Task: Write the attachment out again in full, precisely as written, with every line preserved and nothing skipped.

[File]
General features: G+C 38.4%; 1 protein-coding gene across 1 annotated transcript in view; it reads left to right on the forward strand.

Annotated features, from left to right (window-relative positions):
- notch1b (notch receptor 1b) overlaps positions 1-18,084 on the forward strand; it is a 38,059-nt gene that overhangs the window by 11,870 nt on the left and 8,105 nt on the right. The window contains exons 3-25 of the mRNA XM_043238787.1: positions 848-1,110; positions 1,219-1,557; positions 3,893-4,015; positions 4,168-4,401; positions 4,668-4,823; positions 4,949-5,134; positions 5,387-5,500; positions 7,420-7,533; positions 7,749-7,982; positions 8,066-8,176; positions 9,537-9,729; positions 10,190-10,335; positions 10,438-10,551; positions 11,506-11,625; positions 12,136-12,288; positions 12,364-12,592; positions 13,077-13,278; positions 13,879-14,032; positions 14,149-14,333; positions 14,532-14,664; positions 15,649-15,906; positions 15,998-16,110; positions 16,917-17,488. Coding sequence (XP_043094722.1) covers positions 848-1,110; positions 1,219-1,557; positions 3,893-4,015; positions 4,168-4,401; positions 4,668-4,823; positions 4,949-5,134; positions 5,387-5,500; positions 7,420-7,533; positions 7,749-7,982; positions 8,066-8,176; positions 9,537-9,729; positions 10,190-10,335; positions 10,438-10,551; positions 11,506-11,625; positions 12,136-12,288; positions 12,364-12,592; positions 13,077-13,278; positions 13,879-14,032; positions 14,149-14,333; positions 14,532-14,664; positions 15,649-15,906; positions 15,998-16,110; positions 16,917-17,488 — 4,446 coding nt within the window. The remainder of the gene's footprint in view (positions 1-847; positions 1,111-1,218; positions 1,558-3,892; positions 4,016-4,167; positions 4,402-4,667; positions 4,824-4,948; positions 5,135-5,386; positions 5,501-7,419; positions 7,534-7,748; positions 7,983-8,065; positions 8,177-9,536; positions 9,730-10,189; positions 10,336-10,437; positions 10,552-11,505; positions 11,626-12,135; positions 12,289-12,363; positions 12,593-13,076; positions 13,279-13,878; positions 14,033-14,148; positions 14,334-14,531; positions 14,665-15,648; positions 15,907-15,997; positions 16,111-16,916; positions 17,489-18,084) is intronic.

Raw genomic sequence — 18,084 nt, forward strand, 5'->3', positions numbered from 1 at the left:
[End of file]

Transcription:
General features: G+C 38.4%; 1 protein-coding gene across 1 annotated transcript in view; it reads left to right on the forward strand.

Annotated features, from left to right (window-relative positions):
- notch1b (notch receptor 1b) overlaps positions 1-18,084 on the forward strand; it is a 38,059-nt gene that overhangs the window by 11,870 nt on the left and 8,105 nt on the right. The window contains exons 3-25 of the mRNA XM_043238787.1: positions 848-1,110; positions 1,219-1,557; positions 3,893-4,015; positions 4,168-4,401; positions 4,668-4,823; positions 4,949-5,134; positions 5,387-5,500; positions 7,420-7,533; positions 7,749-7,982; positions 8,066-8,176; positions 9,537-9,729; positions 10,190-10,335; positions 10,438-10,551; positions 11,506-11,625; positions 12,136-12,288; positions 12,364-12,592; positions 13,077-13,278; positions 13,879-14,032; positions 14,149-14,333; positions 14,532-14,664; positions 15,649-15,906; positions 15,998-16,110; positions 16,917-17,488. Coding sequence (XP_043094722.1) covers positions 848-1,110; positions 1,219-1,557; positions 3,893-4,015; positions 4,168-4,401; positions 4,668-4,823; positions 4,949-5,134; positions 5,387-5,500; positions 7,420-7,533; positions 7,749-7,982; positions 8,066-8,176; positions 9,537-9,729; positions 10,190-10,335; positions 10,438-10,551; positions 11,506-11,625; positions 12,136-12,288; positions 12,364-12,592; positions 13,077-13,278; positions 13,879-14,032; positions 14,149-14,333; positions 14,532-14,664; positions 15,649-15,906; positions 15,998-16,110; positions 16,917-17,488 — 4,446 coding nt within the window. The remainder of the gene's footprint in view (positions 1-847; positions 1,111-1,218; positions 1,558-3,892; positions 4,016-4,167; positions 4,402-4,667; positions 4,824-4,948; positions 5,135-5,386; positions 5,501-7,419; positions 7,534-7,748; positions 7,983-8,065; positions 8,177-9,536; positions 9,730-10,189; positions 10,336-10,437; positions 10,552-11,505; positions 11,626-12,135; positions 12,289-12,363; positions 12,593-13,076; positions 13,279-13,878; positions 14,033-14,148; positions 14,334-14,531; positions 14,665-15,648; positions 15,907-15,997; positions 16,111-16,916; positions 17,489-18,084) is intronic.

Raw genomic sequence — 18,084 nt, forward strand, 5'->3', positions numbered from 1 at the left: